Five Women Inside The Game Give Their Perspective On Working In Baseball

Ashley Bratcher
Senior Director, Baseball Operations for USA Baseball

What She Does: A graduate of North Carolina, where she served as team manager for the women's soccer program, Bratcher serves as general manager of the USA Baseball Women's National Team and the 15U boys team, having run the 12U team in the past. She has also helped develop and run USA Baseball's National Team Development Programs.

"I've always been operations- and admin-oriented, so from the start, those were roles I was put in . . . I definitely learned a lot of things on the fly. Over the years I've just been handed off different levels of responsibility. "

Advice For Others: "(Baseball is) known as being an old boys' club. One thing that has helped me to be successful is if you approach it as "I'm a female who doesn't belong," you're giving others the permission to approach you as a female who doesn't belong. So I've never acknowledged that maybe I'm not supposed to be here. I've approached it as I'm doing the same job as everyone else, and as long as I'm doing it to the level it is supposed to be done or, hopefully, better, then I will belong."


Emilee Fragapane
Coordinator of Research and Development, Dodgers

What She Does: A graduate of Sonoma State (Calif.) with a graduate degree in quantitative economics from UC Santa Barbara, Fragapane worked for the Gauchos baseball team before being hired by the Dodgers.

"Day to day, there's still a lot of analysis and working with modeling, but also a lot more video work and talking to the staff and players and trying to marry the on-field considerations with the people who are making the models . . . I've been able to get out to the (minor league) affiliates a lot more and actually talk to people, and that's a really nice change."

Advice For Others: "I am very fortunate in that I haven't had any negative experiences with our baseball staff, and working more with the coaches and players in the last year, it's been glaringly obvious how good I have it . . . I'm very pleased with the way the Dodgers have hired people, and how understanding and accepting they've been of me and Megan (Schroeder), having women in our roles as equals, and respected equals. It's something special that we have here."


Stacy Piagno
Righthander, Sonoma Stompers and Team USA

What She Does: The 26-year-old righthander went 1-0, 3.60 through 10 innings for independent Sonoma this season after pitching for the Stompers last year as well. She also has played for USA Baseball's Women's National Team since 2012, competing at three World Cups and winning a gold medal with Team USA at the Pan Am Games in 2015. Piagno played infield for the University of Tampa softball team in college. By vocation, Piagno is a graphic designer who is looking to pursue teaching since she has begun to work with children more often. She is hoping to take baseball as far as possible before fully delving into another profession.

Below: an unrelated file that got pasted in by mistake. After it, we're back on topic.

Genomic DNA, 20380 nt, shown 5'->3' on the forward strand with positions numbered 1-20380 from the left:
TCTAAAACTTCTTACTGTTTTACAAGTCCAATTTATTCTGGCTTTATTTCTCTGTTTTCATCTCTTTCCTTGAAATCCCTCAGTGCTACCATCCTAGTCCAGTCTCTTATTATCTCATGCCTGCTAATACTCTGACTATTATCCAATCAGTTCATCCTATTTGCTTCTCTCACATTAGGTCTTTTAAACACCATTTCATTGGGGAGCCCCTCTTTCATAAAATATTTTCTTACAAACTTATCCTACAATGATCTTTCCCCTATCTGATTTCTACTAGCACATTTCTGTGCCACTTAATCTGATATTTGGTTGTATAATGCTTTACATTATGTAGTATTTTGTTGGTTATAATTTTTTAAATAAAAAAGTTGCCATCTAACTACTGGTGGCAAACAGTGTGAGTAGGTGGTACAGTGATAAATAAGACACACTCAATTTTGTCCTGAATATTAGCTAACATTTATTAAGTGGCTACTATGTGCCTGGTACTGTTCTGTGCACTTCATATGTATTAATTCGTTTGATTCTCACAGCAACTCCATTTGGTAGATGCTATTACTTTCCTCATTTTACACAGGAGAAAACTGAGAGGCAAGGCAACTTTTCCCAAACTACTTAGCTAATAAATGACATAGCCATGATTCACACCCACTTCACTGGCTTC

Advice For Others: "Don't ever let anybody tell you that you can't do something. You're the only one who can decide that.

"If you want something bad enough, put in the work and don't stop until you have achieved your goal. Other people's opinions are good to take into consideration, whether they are good or bad, but you are the only one who can decide your path in life."


Megan Schroeder
Manager of Research and Development, Dodgers

What She Does: A Yale graduate, Schroeder completed her PhD at Northwestern, where she studied biomedical engineering. The former Phillies fan finished a data science fellowship before the Dodgers hired her for the R&D department.

"As part of the performance science team, I get to interact a lot with the medical staff, the strength and conditioning staff, and player development across the board, as well as the major league staff. It's been really interesting for me to get all of those perspectives and then use that when I look at the data and write reports."

Advice For Others: "Everybody has been incredibly open and treated me like everybody else, which has been nice. I haven't had any specific issues, just some annoyances when I've been at a spring-training complex and I want to talk to a coach and they're in the coaches' locker room and it's a little awkward, where it's like, 'Is anybody changing in there, or can I come in?' Obviously there's nothing to be done about that, but everyone has been great and I've enjoyed working with the staff."


Amanda Hopkins
Amateur scout, Seattle Mariners

What She Does: Hopkins became the first full-time female scout in Major League Baseball in more than half a century when the Mariners hired her in 2015. That helped her fulfill a lifelong dream after she completed both an internship in the organization's front office and was sponsored by the club to attend Scout School. Hopkins scouts the four corners, covering Arizona, Colorado New Mexico and Utah. She got her start in player evaluation traveling with her father (then-Rangers scouting director) Ron Hopkins on his scouting trips.

"I started out going to as many games as I could, and I began writing small summaries on the players that I saw . . . For people who want to break into scouting at a young age, that's a good place to start."

Advice For Others: "Just go after it. If it's your dream, go for it. I didn't want to look back and say that I didn't give it a chance. If it's your dream, absolutely go for it, because it is more than possible. It's going to be a lot of hard work, as it is for everyone, because it's a busy job, but it is possible."

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